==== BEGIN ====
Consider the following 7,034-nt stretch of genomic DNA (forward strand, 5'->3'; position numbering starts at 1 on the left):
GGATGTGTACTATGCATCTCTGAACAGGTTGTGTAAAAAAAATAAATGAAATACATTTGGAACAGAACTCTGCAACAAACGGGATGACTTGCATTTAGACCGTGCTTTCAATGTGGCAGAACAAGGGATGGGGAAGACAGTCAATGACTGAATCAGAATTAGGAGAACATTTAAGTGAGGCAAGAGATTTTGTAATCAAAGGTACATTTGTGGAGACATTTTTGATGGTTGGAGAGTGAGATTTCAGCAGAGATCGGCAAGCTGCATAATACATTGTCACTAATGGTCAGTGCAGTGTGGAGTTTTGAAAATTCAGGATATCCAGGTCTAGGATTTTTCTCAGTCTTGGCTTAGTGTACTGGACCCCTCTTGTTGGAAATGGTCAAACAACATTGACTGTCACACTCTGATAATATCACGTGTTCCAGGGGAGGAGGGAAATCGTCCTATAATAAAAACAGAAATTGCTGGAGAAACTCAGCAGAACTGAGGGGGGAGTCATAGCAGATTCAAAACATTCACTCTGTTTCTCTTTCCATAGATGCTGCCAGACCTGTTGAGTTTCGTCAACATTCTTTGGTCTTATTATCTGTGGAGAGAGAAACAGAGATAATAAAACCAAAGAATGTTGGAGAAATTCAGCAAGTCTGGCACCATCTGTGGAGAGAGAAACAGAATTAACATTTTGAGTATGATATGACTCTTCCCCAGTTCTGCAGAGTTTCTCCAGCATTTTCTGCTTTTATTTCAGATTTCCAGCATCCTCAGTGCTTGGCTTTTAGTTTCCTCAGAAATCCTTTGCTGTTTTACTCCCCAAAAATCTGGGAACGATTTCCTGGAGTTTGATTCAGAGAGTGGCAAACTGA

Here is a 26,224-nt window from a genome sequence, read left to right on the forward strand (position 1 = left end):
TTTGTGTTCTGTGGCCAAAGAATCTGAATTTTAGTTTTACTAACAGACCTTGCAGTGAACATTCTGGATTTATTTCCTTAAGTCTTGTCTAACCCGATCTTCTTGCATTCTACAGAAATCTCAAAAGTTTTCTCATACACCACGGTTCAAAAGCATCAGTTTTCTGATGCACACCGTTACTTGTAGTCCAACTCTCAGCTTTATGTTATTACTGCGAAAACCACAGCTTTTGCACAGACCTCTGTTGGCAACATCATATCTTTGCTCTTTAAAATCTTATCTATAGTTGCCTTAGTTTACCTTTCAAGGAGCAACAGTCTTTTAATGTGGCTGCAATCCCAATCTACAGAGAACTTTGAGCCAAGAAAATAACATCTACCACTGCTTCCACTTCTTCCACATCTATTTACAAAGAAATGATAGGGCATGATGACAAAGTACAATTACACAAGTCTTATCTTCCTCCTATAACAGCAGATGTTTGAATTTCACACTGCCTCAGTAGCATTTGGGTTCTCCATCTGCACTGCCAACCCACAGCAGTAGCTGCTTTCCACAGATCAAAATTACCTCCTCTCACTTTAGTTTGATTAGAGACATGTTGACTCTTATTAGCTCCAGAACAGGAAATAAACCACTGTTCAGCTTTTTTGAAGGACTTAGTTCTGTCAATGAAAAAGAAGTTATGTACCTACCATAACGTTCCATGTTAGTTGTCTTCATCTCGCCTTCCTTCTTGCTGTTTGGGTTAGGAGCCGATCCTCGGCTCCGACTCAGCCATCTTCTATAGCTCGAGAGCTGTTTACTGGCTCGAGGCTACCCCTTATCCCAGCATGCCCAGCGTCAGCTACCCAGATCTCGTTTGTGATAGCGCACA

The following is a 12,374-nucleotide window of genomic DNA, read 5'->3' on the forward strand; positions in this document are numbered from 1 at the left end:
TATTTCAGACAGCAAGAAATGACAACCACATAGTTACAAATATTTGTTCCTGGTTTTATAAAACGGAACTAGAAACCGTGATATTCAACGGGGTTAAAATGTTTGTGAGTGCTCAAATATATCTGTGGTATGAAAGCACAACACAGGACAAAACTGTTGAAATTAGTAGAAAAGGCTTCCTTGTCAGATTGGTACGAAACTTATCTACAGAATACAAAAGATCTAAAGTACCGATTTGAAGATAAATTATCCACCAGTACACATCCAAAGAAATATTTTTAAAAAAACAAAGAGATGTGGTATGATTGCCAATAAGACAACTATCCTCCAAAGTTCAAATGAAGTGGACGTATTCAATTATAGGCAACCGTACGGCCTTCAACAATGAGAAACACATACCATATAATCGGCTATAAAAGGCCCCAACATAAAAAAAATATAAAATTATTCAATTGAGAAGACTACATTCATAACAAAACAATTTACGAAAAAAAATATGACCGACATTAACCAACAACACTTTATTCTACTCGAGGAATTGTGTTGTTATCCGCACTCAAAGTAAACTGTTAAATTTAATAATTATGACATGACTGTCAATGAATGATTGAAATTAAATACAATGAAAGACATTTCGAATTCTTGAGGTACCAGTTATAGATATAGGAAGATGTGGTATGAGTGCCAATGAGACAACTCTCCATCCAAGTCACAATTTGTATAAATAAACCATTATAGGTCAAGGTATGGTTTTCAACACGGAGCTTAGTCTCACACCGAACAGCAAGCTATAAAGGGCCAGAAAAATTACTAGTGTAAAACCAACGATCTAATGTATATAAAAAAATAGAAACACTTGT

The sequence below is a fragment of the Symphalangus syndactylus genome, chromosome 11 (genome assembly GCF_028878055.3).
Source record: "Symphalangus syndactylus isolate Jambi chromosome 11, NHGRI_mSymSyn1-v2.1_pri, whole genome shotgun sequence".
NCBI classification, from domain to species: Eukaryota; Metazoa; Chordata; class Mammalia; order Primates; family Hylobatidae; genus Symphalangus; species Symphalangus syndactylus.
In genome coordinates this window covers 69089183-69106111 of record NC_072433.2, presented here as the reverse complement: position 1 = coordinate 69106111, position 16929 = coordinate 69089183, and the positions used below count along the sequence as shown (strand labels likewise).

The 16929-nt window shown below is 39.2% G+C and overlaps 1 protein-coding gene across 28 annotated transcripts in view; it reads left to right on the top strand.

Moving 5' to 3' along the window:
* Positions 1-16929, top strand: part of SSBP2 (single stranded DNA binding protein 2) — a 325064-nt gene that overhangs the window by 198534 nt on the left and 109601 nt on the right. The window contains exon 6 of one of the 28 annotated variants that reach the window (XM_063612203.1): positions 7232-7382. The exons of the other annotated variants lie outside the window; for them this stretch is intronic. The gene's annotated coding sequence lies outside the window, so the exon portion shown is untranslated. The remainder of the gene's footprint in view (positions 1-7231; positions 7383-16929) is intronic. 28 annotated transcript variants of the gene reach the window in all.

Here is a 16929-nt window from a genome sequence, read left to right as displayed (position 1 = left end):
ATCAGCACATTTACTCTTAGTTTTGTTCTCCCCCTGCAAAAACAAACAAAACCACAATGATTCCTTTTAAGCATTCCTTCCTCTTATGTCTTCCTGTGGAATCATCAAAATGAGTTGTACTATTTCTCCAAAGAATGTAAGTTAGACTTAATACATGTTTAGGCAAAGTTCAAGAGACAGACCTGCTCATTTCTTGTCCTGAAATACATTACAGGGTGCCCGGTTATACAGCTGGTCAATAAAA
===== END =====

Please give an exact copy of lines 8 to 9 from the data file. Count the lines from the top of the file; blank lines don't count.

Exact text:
Source record: "Symphalangus syndactylus isolate Jambi chromosome 11, NHGRI_mSymSyn1-v2.1_pri, whole genome shotgun sequence".
NCBI classification, from domain to species: Eukaryota; Metazoa; Chordata; class Mammalia; order Primates; family Hylobatidae; genus Symphalangus; species Symphalangus syndactylus.